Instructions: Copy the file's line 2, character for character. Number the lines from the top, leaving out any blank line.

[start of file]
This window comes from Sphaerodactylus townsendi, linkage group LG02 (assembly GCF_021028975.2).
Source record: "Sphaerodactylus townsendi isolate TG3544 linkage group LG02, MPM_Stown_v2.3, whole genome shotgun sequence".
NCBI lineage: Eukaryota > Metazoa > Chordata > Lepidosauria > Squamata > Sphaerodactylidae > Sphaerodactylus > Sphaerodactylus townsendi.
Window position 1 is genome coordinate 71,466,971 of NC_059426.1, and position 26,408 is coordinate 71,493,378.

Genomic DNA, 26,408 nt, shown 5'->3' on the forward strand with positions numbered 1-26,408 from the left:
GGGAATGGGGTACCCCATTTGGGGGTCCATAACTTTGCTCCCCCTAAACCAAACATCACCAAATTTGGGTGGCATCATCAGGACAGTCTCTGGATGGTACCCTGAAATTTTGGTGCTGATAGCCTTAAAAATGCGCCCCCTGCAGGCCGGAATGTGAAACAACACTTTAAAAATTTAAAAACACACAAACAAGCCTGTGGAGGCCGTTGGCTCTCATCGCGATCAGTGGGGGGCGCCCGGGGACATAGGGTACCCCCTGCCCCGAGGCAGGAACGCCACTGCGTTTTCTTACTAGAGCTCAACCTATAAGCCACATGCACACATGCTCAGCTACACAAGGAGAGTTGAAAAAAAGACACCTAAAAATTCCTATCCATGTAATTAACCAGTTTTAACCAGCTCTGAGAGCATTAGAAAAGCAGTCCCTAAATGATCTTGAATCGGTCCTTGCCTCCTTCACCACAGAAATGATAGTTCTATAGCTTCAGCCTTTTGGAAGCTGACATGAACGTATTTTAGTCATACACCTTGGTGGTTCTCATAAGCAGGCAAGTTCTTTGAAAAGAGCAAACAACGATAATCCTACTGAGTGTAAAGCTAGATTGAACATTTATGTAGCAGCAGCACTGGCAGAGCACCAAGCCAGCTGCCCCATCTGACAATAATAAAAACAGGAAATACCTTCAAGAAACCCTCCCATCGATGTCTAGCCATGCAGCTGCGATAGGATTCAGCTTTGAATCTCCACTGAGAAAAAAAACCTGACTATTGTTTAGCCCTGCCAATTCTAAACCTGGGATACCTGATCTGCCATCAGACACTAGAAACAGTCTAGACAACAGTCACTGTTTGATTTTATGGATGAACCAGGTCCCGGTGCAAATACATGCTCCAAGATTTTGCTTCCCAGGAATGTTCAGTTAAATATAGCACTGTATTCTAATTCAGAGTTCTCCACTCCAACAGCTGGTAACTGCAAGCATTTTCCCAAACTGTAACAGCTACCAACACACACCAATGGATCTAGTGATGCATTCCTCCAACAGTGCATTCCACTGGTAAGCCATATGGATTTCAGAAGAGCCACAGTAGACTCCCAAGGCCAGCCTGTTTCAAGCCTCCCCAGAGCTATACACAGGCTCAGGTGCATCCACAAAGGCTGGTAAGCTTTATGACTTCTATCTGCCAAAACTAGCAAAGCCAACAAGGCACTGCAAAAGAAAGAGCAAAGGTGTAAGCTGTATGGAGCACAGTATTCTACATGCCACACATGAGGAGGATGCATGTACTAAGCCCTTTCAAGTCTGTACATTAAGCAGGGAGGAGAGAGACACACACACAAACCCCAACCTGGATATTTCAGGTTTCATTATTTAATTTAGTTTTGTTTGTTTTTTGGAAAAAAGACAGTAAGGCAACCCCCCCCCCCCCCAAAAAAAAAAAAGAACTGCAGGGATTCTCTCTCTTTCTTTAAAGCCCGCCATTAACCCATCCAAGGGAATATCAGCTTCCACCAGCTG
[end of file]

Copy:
Source record: "Sphaerodactylus townsendi isolate TG3544 linkage group LG02, MPM_Stown_v2.3, whole genome shotgun sequence".